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Victorian London: Industrialization, Pollution, and Disease

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Julian Dodson

on 24 September 2018

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Transcript of Victorian London: Industrialization, Pollution, and Disease

Main Question:
Sewer Hunters
Night-soil Men

“Bone pickers” scavenged carcasses of all kinds

“Pure finders” collected dog excrement

“Toshers” waded in the muddy waters of the Thames scavenging

Victorian London: Industrialization, Pollution, and Disease
What are the connections between population growth, the urban environment, and human ecology in nineteenth-century London?
Before the 18th century, production was limited to craft manufacturing--small-scale stuff.

In the 17th century we get the growth of textile industries in Western Europe based on new technologies.

By 1700 Western Europe was not industrialized. At most, it was an advanced agricultural society. There was a large commercial sector, a lot of hand-driven manufacturing, but no industrialization
Three changes combined during the 18th century that accelerated manufacturing and generated the Industrial Revolution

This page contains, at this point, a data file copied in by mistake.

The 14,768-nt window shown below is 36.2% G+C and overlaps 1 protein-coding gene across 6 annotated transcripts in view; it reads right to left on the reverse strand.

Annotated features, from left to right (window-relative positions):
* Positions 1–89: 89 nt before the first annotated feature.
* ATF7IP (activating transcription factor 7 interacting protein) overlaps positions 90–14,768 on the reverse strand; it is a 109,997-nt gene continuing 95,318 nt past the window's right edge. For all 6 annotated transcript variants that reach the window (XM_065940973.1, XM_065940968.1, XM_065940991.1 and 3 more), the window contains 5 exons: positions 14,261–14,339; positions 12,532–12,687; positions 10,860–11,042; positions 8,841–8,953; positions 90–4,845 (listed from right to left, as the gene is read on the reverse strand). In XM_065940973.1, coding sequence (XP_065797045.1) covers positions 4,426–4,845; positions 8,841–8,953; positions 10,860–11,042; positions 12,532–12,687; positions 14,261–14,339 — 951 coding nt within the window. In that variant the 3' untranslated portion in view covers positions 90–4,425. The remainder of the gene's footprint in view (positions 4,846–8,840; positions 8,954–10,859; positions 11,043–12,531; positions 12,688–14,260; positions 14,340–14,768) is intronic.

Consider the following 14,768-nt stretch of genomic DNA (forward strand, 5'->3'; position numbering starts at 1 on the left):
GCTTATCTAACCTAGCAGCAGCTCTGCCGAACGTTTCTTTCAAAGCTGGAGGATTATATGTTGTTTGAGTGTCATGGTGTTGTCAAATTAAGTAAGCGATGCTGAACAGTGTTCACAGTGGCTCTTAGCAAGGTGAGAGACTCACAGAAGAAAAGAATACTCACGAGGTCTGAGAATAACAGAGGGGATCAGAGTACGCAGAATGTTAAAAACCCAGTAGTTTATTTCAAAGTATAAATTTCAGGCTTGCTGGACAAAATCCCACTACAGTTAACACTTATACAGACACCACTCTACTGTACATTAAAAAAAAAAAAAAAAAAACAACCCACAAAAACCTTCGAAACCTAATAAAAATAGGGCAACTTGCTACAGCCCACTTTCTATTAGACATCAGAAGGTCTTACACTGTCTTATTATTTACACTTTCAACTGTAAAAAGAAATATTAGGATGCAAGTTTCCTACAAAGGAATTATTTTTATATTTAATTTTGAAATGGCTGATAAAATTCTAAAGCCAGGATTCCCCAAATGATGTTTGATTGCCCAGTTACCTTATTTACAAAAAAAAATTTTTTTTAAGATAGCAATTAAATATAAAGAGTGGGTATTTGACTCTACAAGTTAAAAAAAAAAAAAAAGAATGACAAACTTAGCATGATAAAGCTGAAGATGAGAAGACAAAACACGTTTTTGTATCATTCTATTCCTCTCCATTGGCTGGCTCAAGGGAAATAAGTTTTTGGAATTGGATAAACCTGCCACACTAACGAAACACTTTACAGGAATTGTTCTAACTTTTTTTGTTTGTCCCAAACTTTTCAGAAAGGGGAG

1. New Agricultural methods in the late 1700s.

2. Massive advances in manufacturing technologies.

3. Proto-industrialization

The manufacturing sector begins to grow rapidly by the 1750s.

Then we get a steam engine fit for industrial use that could be used to power automated machinery. Small factories then replace household production sites.

This Industrial Revolution continues to pull former agricultural laborers from the countryside into the cities, which were rapidly growing.
Industrialization and output:

In 1830 Britain produced 24 million tons of coal, 80% of the world's total.

By 1880 they were turning out 110 million tons.

Rising output boosted industrial profits leading to further rapid development of industry.

1000 years ago there were only 5 urban centers in the world with more than half a million inhabitants.

By 1800, there were 6: Istanbul, Tokyo, Bejing, Paris, London, and Canton.

By 1900, there were 43 cities of over .5 million.

By 1990 800 cities far surpassed the .5 million mark, 14 of those had 10 million or more.
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